Impact of Conventional Medical Therapy on Bone Mineral Density and Bone Turnover in Adult Patients with X-Linked Hypophosphatemia: A 6-Year Prospective Cohort Study

Vikram Vinod Shanbhogue, Stinus Hansen, Niklas Rye Jørgensen, Signe Sparre Beck-Nielsen

Research output: Contribution to journalJournal articleResearchpeer-review

Abstract

X-linked hypophosphatemia (XLH) is a rare, inheritable disorder manifesting as rickets in children and osteomalacia in adults. While conventional medical treatment with oral phosphate and alfacalcidol is recommended in childhood, it is undecided whether adults should continue therapy. The aim of this 6-year prospective study was to determine the impact of conventional medical treatment on areal bone mineral density (aBMD), bone turnover markers (BTMs) and measures of calcium homeostasis in 27 adult patients with XLH, 11 of whom received medical treatment. Lumbar spine and total hip aBMD, as assessed by DXA, and biochemical measures of calcium, phosphate, PTH, 1,25 dihydroxyvitamin D2+3 (1,25(OH)2D), fibroblast growth factor 23 (FGF23), P1NP and CTX were measured at baseline and at follow-up. The renal tubular reabsorption of PO4 (TmPO4/GFR) was calculated at both time points. Multilevel mixed-effects linear regression models were used for analyses. During the study period, spine and hip aBMD did not change significantly between treated and non-treated XLH patients. There was a trend towards a decrease in calcium, phosphate and TmPO4/GFR in the treatment group (p = 0.057, p = 0.080 and p = 0.063, respectively), whereas PTH, FGF23, 1,25(OH)2D and P1NP did not change significantly in either groups. However, CTX increased significantly in the treated compared to non-treated group (p = 0.044). Continuing conventional medical therapy in adulthood, although associated with increased bone resorption, does not promote or prevent loss of bone mass as evidenced from the stable aBMD of the hip and spine in XLH patients.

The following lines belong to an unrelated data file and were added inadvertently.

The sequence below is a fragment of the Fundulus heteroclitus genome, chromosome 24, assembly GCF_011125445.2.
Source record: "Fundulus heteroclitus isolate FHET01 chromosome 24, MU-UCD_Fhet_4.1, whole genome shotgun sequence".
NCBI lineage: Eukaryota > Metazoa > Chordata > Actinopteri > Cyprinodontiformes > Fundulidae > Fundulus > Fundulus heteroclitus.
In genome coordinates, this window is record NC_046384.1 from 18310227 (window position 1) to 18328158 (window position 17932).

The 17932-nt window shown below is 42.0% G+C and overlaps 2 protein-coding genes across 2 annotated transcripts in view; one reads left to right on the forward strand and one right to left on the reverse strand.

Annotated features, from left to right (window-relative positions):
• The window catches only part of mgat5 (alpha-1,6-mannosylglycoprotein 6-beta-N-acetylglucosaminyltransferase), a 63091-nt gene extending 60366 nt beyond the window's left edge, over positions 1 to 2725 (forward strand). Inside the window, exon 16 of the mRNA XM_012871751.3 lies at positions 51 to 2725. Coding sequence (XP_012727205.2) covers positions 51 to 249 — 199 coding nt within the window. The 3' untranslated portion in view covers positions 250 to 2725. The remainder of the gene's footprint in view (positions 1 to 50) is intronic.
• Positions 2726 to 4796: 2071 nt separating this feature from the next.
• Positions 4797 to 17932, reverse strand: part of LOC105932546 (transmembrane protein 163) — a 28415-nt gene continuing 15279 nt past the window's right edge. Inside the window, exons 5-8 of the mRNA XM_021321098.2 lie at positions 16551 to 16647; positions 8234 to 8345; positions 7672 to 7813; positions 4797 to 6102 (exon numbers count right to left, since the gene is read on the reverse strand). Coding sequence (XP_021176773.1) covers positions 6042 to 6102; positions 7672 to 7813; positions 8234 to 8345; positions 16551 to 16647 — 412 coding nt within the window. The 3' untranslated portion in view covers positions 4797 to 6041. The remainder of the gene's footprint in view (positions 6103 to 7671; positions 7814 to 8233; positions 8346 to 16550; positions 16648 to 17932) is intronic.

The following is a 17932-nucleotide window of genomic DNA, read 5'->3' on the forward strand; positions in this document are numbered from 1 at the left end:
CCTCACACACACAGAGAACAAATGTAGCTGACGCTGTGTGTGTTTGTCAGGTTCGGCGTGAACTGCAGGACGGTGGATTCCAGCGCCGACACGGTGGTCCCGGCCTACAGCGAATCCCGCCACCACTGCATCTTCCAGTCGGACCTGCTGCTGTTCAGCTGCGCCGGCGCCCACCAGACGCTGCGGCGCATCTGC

Original languageEnglish
JournalCalcified Tissue International
Volume102
Issue number3
Pages (from-to)321–328
ISSN0171-967X
DOIs
Publication statusPublished - Mar 2018

Keywords

  • Adolescent
  • Adult
  • Aged
  • Bone Density Conservation Agents/therapeutic use
  • Bone Density/drug effects
  • Bone Remodeling/drug effects
  • Familial Hypophosphatemic Rickets/drug therapy
  • Female
  • Fibroblast Growth Factors/metabolism
  • Humans
  • Lumbar Vertebrae/drug effects
  • Male
  • Middle Aged
  • Prospective Studies
  • Young Adult

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